By Sandy Husk, CEO, AVID Center
We are fortunate in AVID that we interact with thousands of dedicated teachers who serve a wide variety of students across the U.S., and indeed, around the globe. We read and hear a lot in the media about how other countries value teachers more than we do in the U.S., but in my world, teachers have always been valued.
Having great teachers was important to me because our family moved quite a bit when I was growing up. My father was a civil engineer, and we followed him to his many jobs across the U.S. Whether I was attending school in Ohio, New York, or Georgia, my best teachers offered a combination of stability, creativity, and support. I guess it isn’t surprising that I knew in the fourth grade that I wanted to be a teacher. My teacher that year was motivating and allowed me to ask a lot of questions—even those that didn’t have an immediate answer.
It is true that I always did pretty well in school. My mom and dad both valued education—my dad has both engineering and law degrees—and demonstrated hard work and high expectations. My mom worked hard to raise three kids, and with some vocational training, was able to secure good jobs. Whatever my successes in school, I still needed strong teachers, and when we moved to Georgia for high school, I met Carolyn Vaughn, my French teacher at Sequoyah High School. I was typically a good student, who wasn’t used to struggling to get good grades. I was even a bit ahead of my Sequoyah classmates in foreign language because of my experience in New York—where foreign language was introduced in the fifth and sixth grades—but I was challenged in Mrs. Vaughn’s French class. She never accepted a mediocre performance and gave constant and affirming messages to try harder. Mrs. Vaughn also led our school’s drill team, where I was an active participant. This was where I got to see another side of her, one which our AVID teachers consistently demonstrate. She was fun and creative, and she taught us leadership skills. Research tells us that students benefit tremendously from a committed and consistent relationship with a key adult in the school system.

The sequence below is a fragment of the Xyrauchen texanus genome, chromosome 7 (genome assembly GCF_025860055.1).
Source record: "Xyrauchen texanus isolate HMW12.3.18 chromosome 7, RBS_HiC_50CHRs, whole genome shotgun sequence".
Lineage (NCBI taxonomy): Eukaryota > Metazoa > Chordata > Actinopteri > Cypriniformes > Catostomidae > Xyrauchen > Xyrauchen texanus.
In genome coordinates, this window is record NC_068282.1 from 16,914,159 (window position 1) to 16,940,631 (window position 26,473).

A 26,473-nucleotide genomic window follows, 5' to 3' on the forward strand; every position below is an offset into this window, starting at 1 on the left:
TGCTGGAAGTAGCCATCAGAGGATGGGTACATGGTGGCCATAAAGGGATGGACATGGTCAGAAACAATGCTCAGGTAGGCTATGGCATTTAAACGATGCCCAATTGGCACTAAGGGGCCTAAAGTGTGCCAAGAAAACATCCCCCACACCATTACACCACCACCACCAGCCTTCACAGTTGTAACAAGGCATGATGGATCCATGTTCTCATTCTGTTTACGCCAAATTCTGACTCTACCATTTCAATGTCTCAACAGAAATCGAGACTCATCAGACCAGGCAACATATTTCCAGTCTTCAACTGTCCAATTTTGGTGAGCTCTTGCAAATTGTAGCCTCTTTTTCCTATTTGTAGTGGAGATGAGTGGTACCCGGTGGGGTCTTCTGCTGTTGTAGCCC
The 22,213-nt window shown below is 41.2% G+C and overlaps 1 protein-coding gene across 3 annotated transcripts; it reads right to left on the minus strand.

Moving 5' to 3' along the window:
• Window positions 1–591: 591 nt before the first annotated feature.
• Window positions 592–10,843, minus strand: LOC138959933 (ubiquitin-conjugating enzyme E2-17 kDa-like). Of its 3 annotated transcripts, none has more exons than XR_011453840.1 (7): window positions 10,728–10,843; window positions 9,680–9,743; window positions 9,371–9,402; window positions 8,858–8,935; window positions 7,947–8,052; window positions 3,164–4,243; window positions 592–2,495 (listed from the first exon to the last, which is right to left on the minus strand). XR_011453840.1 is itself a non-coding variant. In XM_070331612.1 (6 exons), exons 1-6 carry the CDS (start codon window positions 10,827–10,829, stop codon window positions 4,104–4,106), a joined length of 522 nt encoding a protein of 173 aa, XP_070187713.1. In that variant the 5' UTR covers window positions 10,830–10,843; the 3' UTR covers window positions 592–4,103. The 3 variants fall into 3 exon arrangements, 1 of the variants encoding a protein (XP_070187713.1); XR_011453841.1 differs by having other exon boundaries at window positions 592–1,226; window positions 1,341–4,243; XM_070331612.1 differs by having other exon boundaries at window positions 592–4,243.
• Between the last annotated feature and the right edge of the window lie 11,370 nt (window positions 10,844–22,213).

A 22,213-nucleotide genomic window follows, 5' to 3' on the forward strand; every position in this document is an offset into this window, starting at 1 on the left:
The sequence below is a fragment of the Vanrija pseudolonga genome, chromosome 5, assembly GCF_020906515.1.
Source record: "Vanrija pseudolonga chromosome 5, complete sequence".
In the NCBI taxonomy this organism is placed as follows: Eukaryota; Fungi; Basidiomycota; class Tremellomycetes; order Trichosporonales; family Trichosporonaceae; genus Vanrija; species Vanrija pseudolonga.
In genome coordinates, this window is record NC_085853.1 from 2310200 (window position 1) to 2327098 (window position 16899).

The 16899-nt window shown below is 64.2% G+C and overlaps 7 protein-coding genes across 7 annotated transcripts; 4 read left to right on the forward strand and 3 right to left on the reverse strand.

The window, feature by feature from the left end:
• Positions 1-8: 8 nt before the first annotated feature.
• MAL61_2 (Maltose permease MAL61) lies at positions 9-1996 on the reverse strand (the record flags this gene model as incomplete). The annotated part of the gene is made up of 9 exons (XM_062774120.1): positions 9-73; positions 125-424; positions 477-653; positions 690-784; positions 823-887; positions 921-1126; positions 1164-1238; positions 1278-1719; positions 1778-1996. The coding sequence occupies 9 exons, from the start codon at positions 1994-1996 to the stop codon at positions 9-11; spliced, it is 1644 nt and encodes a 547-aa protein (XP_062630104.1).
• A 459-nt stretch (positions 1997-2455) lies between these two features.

Ultimately, when I moved on to college—thanks to my parents and my teachers—I was well prepared. I completed the University of Georgia in three years—working at the same time to save money for my Master’s program at the University of Colorado Boulder, and then my PhD from the University of Colorado, Denver. I was again fortunate in my graduate experience that I had excellent professors—like Dr. Mike Martin, my committee chair—who challenged and encouraged me to complete my dissertation.
I began teaching in 1977 in Jonesboro, Georgia, and found great joy in the experience. Ultimately, I became a counselor, a principal, and a district administrator. Eventually, I served as a superintendent in three states. No matter what the situation, I saw it as my primary responsibility to provide all students with the best teachers possible and to provide the teachers with as much support and professional learning as we could manage.
I am proud to work for an organization that was founded by a teacher, Mary Catherine Swanson. Because of her vision and expertise, AVID is serving nearly a million students.
Thanks to all our AVID teachers for what you do.